Baltimore’s private water ban went into effect last year, but the city’s many failures, as documented by the Inspector General, required contracting anyway. The Inspector General report noted late last year that the amount of “fraud, waste, and misconduct” cost “millions of dollars in lost water and sewer revenues,” “thousands of digital water meters…are not fully functional,” and over 8,000 tickets of about 12,000, mostly concerning “zero-read” (not charging customers) account-related issues, remained unresolved for over a year. 

The COVID-19 pandemic has exacerbated Baltimore’s shortcomings, as the 63 Meter Shop employees, who install, replace, and repair all 400,000 water meters in the city and county, were placed on paid leave in March 2020. By the Inspector General report’s release in December 2020, only 18 had returned to work, of which only 11 had “the training and ability to handle meter-related tasks…includ(ing) reading meters,” while also being confined to the use of a single vehicle. 

As a result of the city’s reduced Meter Shop, last October the county entered an emergency contract with a private firm to provide monthly readings for 210,000 meters. The city, too, despite its ban, entered over $5.7 million in water contracts last year, mostly related to repair, replacement, billing, and related software. 

The water equity advocates achieved another self-debilitating victory in Baltimore this January when an attempt to outsource the Meter Shop itself was defeated. Instead of cutting costs and improving revenues through better trained and fewer staff, Baltimore is ensuring its ratepayers get the worst of both worlds: uncollected revenues from ineffective meters and a bloated, ill-trained workforce to manage the solution. Baltimore claims the employees will be properly trained to improve operations, but even getting meters functional enough to bill customers will likely be a steep uphill climb for the city to manage by itself.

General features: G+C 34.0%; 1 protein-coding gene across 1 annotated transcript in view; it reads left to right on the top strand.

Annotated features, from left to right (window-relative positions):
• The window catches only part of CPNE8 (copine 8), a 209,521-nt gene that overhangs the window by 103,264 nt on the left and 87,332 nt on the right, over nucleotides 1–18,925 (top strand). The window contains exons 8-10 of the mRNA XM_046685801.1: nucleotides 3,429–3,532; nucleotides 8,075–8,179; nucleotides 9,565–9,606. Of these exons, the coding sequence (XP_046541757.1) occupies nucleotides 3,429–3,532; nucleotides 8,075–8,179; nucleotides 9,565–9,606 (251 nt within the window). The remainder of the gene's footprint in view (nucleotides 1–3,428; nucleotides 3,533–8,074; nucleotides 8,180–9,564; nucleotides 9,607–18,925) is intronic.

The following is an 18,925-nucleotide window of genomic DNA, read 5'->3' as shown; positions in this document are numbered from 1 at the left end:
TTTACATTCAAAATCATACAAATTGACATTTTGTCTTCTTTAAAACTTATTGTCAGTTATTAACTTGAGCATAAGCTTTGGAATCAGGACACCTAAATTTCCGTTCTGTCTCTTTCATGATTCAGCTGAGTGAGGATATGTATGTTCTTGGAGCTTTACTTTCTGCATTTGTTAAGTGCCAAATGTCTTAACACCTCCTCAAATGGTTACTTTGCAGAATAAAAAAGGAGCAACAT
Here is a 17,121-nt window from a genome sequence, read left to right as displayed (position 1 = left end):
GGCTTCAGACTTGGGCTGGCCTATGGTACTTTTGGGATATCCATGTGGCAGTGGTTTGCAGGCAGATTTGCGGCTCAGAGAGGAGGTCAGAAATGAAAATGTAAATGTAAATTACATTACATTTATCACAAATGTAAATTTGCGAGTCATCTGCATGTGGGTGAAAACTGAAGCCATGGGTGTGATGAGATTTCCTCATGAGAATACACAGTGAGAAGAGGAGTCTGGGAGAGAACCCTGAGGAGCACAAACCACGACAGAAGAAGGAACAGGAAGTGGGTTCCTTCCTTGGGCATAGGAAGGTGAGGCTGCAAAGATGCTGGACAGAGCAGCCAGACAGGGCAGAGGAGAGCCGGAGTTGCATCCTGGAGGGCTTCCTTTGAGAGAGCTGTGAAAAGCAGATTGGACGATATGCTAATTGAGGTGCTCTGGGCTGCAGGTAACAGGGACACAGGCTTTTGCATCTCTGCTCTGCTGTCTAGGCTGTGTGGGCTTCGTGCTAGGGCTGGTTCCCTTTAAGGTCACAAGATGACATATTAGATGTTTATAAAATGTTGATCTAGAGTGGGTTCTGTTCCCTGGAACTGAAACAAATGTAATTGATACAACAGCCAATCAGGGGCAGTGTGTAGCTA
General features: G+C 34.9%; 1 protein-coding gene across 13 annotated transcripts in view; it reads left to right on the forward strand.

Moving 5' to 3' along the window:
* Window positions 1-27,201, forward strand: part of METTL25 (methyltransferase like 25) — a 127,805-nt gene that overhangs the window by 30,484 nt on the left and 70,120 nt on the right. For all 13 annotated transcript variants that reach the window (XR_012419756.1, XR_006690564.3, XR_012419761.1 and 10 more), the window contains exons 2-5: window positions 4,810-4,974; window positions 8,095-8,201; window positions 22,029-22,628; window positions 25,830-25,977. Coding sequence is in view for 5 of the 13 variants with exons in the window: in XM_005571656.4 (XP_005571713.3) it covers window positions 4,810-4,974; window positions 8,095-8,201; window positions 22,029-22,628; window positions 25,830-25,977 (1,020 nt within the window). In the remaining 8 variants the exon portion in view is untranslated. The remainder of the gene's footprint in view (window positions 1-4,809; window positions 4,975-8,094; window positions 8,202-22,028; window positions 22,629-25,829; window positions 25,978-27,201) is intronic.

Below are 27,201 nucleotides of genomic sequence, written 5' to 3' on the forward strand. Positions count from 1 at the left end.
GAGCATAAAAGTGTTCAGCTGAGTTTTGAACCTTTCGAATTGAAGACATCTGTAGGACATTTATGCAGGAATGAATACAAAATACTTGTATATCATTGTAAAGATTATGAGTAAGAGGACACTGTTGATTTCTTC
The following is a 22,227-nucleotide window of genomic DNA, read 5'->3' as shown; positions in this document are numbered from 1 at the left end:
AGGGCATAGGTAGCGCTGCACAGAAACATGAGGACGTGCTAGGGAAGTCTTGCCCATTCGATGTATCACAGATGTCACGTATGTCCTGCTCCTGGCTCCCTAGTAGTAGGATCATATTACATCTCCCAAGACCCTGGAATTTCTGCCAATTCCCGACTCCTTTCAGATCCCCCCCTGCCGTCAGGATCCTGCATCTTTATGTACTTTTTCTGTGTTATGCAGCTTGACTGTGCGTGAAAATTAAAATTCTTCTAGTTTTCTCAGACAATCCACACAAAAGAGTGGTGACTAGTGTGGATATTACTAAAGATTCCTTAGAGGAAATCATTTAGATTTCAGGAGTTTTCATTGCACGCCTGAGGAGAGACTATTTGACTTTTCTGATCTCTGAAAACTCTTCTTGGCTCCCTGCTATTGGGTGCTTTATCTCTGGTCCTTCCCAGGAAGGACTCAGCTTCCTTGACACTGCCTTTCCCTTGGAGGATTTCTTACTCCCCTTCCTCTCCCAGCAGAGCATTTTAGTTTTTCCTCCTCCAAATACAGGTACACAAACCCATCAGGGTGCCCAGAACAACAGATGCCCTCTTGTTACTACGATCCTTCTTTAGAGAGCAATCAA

Many water agencies rely on contracting with private companies because they see advantages in having a private sector company fulfill duties the public expects of its agencies. When agencies are open to innovative solutions, contracting can bring considerable value to the building, operating, repairing, and replacing of water-related infrastructure.

That value actually makes equity-focused goals more achievable. 

Water equity advocates hope to achieve universal ratepaying assistance for low-income customers, as well as a ban on shutting off water services of those who cannot afford the bills. While admirable, those goals put even more pressure on municipal water agencies to provide reliable and expensive services with an even smaller revenue base to pay for them. Contracting with experienced private companies can provide effective and accountable solutions to help relieve that pressure, which is why water equity advocates should embrace private sector contracting, not seek to ban it entirely.